• Text size      
  • Send this article to a friend
  • Print this article

Horne making all the right noises as Cotter plans tactical tweaks

The frustrations built up during his 10 months on the sidelines will finally be laid to rest by Peter Horne when the Glasgow Warriors centre makes his first start for Scotland against Canada in Toronto on Saturday, one of four changes to the side which beat the US Eagles 24-6 in Houston last weekend.

Peter Horne will start at No.12 against Canada on Saturday. Picture: SNS
Peter Horne will start at No.12 against Canada on Saturday. Picture: SNS

The 24-year-old earned his first of two caps off the bench on Scotland's tour to South Africa last year, but in the second of those games - against the Springboks - he suffered a serious knee injury that kept him out of rugby for all but the last two months of the season.

Loading article content

Horne made a satisfying return to action, playing six times for the Warriors in their run to the RaboDirect PRO12 final, and was initially called up for the second part of Scotland's summer tour, which will take them to Argentina and South Africa. However, he was brought out early after Duncan Taylor suffered a calf injury in the victory against the USA.

The other injury-enforced change sees Edinburgh lock Grant Gilchrist take over, as he did in the course of the USA match, from Jim Hamilton, who damaged an ankle. The tactical changes have flanker Kelly Brown coming in for Blair Cowan, who drops to the bench, and tighthead prop Moray Low taking the shirt of Geoff Cross, who also has the consolation of being named as a replacement.

While head coach Vern Cotter had Mark Bennett and Max Evans available to cover the loss of Taylor, he explained that he preferred the playmaking instincts of Horne in the inside-centre position.

Cotter said: "Ten and 12 are the people who have to make decisions on the field, and he [Horne] is adept at that. If we are losing shape he can offer it, and I think that's important. I really want to develop 10 and 12 as decision-makers and playmakers."

Cotter's thinking is in line with his New Zealand roots, where the 10/12 combination of first and second five-eighth puts a lot more emphasis on the inside-centre's responsibility to make things happen.

Intriguingly, Finn Russell, who retains his place at fly-half after an impressive display against the Eagles, has played any games at 12, while Horne has also played at 10.

"We work well together," said Horne. "A lot of the time we'll just have a little chat and come up with the starter play we want to run and he kind of takes control of that first and second phase and after that I become his eyes.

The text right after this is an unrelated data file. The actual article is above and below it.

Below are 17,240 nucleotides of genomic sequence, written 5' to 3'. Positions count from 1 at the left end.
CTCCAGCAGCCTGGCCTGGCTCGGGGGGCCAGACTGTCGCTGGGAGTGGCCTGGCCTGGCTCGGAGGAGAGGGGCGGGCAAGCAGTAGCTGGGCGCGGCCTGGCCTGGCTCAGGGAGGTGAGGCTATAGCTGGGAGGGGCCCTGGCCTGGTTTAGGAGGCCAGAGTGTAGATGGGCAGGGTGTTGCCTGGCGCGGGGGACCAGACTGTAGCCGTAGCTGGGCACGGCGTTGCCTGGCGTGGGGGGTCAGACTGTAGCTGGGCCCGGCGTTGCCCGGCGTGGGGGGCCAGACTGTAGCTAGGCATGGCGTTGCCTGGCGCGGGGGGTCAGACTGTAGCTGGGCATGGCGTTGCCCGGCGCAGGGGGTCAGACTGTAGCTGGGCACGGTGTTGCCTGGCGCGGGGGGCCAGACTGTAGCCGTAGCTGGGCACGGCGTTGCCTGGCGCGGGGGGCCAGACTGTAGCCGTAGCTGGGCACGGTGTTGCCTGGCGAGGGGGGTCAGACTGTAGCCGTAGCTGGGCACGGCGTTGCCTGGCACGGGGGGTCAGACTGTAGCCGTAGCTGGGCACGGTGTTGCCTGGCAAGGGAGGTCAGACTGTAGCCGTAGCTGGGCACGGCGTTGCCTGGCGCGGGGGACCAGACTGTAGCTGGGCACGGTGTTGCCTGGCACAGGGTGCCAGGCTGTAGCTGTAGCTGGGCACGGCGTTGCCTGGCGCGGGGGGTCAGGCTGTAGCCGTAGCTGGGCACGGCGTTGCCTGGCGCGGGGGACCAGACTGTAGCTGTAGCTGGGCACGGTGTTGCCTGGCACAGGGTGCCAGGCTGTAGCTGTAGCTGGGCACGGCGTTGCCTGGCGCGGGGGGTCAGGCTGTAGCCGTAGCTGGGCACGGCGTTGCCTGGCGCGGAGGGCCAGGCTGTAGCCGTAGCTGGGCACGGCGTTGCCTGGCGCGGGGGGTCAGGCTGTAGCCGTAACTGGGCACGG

"Finn has so much to focus on. He's looking at the forwards, concentrating on the breakdown, so it's a lot easier for me to have my head up and I can tell him if there is space in behind. I normally just call a play and he can go through with that, he doesn't need to worry if boys are in the right position. It works pretty well I think. It's good.

"He's brilliant to play with, he's so cool. He's got a great pass off both hands and will always find you so I am really looking forward to it."

Horne admitted that he had been on a steep learning curve since he arrived in Toronto on Monday.

"When I got here he [Cotter] told me I had a lot of work to do," Horne said. "I was up to God knows what time learning all the calls.

"I had quite a lot to pick up. On Tuesday morning I got the heads up to say I was playing. I did not want to come in and let anybody down. Training had been very good and I wanted to make sure everything I did was up to that standard."

Brown came to North America after playing in Heineken Cup and Aviva Premiership finals with Saracens on successive weekends, and was understandably rested for last weekend's match in Houston.

It had been expected he would resume the captaincy on his return, but that role has been retained by Greig Laidlaw, who deputised impressively against the Eagles.

Cotter also signalled a change in thinking away from the traditional open-and-blind flank combination, preferring the kind of left-right arrangement he was more familiar with while coaching in France.

Gilchrist will call the lineouts, but Cotter indicated that he wants more players to be able to take on the duties in the future.

"Richie Gray has had a piece of paper with him this week and he is practising," the coach explained. "Kieran Low has been practising as well. We need someone else as backup if Grant leaves the field. Those things are important within the group - we want to share the responsibility."

Cotter encountered Canada coach Kieran Crowley, the former All Black full-back, on the playing field when he was at Bay of Plenty and Crowley was at Taranaki.

With that shared hinterland, he explained that he expects the Canadians to play with ball in hand as much as they can.

Crowley also named his team yesterday, making three changes to the side that lost 25-34 to Japan in Vancouver last weekend. The most significant of the new arrivals is lock Jamie Cudmore, who played under Cotter at Clermont Auvergne.

Glasgow's DTH Van der Merwe, who has only just come back from a shoulder injury, is on the bench, while former Warriors winger Taylor Paris has been chosen on the wing.

Contextual targeting label: 
Sport

Commenting & Moderation

We moderate all comments on HeraldScotland on either a pre-moderated or post-moderated basis.
If you're a relatively new user then your comments will be reviewed before publication and if we know you well and trust you then your comments will be subject to moderation only if other users or the moderators believe you've broken the rules

Moderation is undertaken full-time 9am-6pm on weekdays, and on a part-time basis outwith those hours. Please be patient if your posts are not approved instantly.

240058